The Internet of Things or IoT is based on the networking of things. It can be defined as the proposed development of the internet that everyday objects have network connectivity that allows them to send as well as receive data.
One of the most important things is the connectivity among objects.
According to research by companies like Gartner, it has been predicted that IoT will grow to 26 billion units in 2020. How will all the devices be connected, and what would communication be like? How to evolve wireless communication protocols? There are a number of wireless communication protocols. Let’s take a look at 6 IoT communication standards:
- Radio Frequency
In the below paragraphs, you will understand the importance of each of the Internet of Things communication techniques:
Satellite communication allows mobile phone communication from a phone to the next antenna of about 10 to 15 miles. They are known as GSM, GPRS, CDMA, 2G / GSM, 3G, 4G / LTE, EDGE, and more based on connectivity speed.
In IoT language, it is also known as M2M (Machine-to-Machine) because it allows devices like a cell phone to send as well as receive data via the cell network. Satellite communication offers top benefits, including stable connection and universal compatibility. Satellite is useful for communication that can utilize low data volume.
Wi-Fi is a wireless local area network, commonly known as WLAN. It uses the IEEE 802.11 standard via 2.4GhZ UHF and 5GhZ ISM frequencies. It offers Internet access to devices that are within the range. Affordable, universal smartphone compatibility and well protected and controlled are some of the pros of WiFi.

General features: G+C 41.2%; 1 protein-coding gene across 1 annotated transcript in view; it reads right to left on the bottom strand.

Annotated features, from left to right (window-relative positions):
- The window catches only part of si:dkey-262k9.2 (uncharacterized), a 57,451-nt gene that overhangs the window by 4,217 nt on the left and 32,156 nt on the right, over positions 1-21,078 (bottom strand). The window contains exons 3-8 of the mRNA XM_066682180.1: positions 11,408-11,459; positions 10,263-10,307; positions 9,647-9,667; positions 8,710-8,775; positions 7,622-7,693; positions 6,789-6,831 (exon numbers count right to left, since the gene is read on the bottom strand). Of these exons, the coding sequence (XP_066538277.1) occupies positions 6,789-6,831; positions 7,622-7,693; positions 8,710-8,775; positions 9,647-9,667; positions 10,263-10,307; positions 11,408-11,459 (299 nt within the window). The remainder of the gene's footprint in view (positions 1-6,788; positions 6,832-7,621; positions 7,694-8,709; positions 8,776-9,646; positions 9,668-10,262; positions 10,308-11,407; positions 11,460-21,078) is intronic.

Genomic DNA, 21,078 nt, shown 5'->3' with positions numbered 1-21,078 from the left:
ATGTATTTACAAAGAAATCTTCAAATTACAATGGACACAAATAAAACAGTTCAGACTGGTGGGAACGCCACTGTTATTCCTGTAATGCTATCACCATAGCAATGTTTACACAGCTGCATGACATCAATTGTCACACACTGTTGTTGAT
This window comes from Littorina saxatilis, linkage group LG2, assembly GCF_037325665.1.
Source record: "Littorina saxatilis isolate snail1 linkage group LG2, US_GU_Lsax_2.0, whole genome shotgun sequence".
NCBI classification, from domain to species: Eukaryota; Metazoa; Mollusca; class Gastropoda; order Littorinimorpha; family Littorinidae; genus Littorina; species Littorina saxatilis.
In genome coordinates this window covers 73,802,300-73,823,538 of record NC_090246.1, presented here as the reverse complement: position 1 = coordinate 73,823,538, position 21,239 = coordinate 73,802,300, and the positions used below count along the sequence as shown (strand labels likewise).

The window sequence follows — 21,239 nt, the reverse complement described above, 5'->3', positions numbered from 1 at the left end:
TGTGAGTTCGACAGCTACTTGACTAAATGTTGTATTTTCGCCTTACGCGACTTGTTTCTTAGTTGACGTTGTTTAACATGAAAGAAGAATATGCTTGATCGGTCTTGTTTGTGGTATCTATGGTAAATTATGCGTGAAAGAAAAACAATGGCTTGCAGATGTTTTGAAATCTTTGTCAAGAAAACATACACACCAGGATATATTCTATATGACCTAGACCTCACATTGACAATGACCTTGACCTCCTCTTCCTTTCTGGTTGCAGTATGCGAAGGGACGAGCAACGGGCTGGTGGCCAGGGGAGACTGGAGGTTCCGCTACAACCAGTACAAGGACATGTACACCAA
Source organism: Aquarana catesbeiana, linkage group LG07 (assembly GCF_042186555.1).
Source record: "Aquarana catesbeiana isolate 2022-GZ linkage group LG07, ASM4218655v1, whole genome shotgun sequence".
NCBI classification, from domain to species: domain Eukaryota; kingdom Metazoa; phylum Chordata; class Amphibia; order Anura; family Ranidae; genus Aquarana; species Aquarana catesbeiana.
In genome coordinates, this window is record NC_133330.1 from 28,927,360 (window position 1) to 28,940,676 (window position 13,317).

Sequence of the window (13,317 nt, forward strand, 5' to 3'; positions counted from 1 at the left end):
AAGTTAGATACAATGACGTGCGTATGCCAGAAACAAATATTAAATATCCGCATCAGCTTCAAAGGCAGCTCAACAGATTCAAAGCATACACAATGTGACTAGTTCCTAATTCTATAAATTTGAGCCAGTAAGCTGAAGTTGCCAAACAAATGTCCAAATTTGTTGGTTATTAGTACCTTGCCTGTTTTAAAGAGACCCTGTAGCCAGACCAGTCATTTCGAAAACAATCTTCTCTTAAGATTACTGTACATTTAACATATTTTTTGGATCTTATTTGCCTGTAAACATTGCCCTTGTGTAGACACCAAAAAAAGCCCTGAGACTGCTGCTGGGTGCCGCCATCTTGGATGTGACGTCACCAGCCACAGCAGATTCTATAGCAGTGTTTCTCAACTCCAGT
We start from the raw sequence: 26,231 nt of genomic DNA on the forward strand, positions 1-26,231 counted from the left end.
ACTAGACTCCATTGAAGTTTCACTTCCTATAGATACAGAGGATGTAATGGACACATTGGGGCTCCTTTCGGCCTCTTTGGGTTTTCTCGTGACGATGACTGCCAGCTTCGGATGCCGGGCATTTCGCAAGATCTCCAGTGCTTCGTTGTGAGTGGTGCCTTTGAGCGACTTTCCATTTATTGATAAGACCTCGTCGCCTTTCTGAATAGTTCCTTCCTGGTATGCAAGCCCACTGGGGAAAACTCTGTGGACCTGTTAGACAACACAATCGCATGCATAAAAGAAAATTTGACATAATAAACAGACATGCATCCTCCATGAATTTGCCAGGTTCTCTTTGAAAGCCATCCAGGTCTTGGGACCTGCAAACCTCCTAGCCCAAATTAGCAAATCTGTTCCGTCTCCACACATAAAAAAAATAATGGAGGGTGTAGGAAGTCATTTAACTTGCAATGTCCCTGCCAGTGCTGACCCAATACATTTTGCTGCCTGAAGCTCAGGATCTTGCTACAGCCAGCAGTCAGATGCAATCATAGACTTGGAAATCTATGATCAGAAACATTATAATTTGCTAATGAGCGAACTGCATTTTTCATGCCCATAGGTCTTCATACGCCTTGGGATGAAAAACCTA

Radio Frequency (RF)
It is the easiest form of communications between devices. There are a number of protocols like ZigBee or ZWave that use a low-power RF radio embedded or retrofitted into e-devices and systems.
The range of Z-Wave is 100 ft. The radio frequency band used is particular to countries. For instance,
- Europe includes an 868.42 MHz SRD Band
- United States has a 900 MHz ISM or 908.42 MHz band
- Israel has a 916 MHz
- Hong Kong has a 919.82 MHz
- Australia/New Zealand has 921.42 MHz
- India has an 865.2 Mhz
RFID stands for Radio-frequency identification. It is the wireless use of electromagnetic fields in order to identify objects. In general, you would install an active reader, or reading tags that include a stored information authentication replies. Short-range RFID is around 10cm. The advantage of Radio Frequency Identification does not require power, established and widely used technology.
It is a wireless technology standard to exchange data over short distances. If you look at the frequencies, it is the same as WiFi that these technologies seem very similar. However, they have different uses. Bluetooth feature is available in many products, including telephones, tablets, media players, robotics systems, and more. This technology is highly useful when transferring data between two or more devices that are near each other.
NFC stands for Near-field communication. Uses electromagnetic induction between two loop antennas that are located within each other near field. It can operate within the globally available as well as unlicensed radio frequency ISM band of 13.56 MHz on ISO/IEC 18000-3 air interface. Rates range from 106 kbit/s to 424 kbit/s. It involves an initiator as well as a target. One of its most common benefits is it offers a low-speed connection with extremely simple setup.